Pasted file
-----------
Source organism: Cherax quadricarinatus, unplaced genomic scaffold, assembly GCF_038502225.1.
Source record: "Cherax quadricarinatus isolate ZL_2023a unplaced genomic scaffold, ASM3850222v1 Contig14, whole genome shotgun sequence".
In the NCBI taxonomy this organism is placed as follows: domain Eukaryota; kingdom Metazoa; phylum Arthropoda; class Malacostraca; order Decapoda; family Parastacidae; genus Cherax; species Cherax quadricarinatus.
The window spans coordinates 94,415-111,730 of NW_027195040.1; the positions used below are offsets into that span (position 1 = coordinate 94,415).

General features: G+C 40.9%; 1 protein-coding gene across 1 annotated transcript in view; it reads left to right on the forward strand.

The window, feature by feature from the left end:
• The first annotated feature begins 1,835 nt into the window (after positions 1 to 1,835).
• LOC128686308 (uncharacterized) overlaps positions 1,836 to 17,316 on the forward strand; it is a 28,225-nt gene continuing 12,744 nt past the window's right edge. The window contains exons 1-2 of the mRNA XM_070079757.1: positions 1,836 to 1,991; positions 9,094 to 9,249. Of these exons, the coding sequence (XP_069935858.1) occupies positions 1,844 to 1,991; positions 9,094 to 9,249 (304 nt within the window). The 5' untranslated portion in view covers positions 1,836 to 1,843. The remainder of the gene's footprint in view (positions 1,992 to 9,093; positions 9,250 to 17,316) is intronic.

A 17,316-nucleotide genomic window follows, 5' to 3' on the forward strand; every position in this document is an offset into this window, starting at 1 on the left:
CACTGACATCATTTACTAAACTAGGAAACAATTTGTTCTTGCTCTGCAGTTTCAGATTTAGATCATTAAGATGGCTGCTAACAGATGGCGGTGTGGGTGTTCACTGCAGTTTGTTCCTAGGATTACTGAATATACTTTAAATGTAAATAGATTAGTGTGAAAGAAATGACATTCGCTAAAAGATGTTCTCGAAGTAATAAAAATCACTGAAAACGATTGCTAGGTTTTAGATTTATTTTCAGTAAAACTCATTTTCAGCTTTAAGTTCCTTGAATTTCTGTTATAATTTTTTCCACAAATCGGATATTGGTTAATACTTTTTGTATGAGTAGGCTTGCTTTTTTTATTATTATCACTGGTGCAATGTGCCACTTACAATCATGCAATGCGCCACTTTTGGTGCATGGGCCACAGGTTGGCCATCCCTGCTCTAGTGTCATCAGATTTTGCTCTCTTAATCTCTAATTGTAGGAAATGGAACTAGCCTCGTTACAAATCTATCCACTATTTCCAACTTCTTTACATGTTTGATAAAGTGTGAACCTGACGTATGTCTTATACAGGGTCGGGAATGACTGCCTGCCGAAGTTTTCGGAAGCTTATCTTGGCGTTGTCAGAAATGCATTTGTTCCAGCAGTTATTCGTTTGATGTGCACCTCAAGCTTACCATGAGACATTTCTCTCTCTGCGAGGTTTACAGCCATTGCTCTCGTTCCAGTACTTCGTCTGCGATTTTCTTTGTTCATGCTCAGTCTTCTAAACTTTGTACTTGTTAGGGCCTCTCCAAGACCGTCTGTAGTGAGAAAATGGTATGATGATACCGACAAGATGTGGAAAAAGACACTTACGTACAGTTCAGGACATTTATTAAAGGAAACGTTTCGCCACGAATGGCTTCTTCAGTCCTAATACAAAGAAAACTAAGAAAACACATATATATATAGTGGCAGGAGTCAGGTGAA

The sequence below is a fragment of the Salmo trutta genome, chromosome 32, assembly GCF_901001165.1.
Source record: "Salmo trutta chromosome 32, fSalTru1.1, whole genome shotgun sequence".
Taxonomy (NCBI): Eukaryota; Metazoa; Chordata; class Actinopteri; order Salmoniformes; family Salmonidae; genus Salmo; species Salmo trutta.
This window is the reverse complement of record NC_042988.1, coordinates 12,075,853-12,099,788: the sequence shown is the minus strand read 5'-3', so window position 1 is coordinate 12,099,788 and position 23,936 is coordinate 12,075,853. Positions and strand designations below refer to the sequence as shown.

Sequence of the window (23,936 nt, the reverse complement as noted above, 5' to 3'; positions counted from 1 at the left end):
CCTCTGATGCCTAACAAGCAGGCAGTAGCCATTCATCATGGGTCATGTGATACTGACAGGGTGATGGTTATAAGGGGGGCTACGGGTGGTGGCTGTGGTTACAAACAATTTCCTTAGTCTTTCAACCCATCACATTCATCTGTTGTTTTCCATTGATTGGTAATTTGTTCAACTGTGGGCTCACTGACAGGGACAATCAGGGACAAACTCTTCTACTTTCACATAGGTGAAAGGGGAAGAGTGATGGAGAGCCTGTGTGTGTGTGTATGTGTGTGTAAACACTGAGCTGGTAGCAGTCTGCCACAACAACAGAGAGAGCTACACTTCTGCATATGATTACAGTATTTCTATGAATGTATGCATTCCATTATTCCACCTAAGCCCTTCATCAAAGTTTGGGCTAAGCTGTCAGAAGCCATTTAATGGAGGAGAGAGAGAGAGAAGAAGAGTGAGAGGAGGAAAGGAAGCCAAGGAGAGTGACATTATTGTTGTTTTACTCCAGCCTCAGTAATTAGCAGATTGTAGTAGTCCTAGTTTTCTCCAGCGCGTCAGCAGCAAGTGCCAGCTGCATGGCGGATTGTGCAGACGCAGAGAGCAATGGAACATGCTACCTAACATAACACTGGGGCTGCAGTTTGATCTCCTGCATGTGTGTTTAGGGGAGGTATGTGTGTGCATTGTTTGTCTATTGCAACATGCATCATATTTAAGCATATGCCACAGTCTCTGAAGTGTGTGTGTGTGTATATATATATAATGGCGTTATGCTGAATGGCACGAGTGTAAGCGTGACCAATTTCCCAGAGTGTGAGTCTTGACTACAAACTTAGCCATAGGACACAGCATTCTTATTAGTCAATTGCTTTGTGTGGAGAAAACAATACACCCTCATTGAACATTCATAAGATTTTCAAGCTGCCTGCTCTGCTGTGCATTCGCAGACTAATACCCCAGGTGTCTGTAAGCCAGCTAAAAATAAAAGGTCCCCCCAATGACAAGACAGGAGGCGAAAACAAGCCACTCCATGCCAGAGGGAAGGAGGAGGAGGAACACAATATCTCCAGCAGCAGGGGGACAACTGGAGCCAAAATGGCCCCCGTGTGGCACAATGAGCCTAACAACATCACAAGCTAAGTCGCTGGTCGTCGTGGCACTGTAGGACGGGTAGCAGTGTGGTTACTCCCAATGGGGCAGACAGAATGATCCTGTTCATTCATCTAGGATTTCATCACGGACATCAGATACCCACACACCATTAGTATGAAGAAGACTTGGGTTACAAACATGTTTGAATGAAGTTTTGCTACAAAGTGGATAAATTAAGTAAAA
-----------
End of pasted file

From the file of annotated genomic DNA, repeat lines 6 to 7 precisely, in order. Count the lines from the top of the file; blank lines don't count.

The window, feature by feature from the left end:
• The first annotated feature begins 1,835 nt into the window (after positions 1 to 1,835).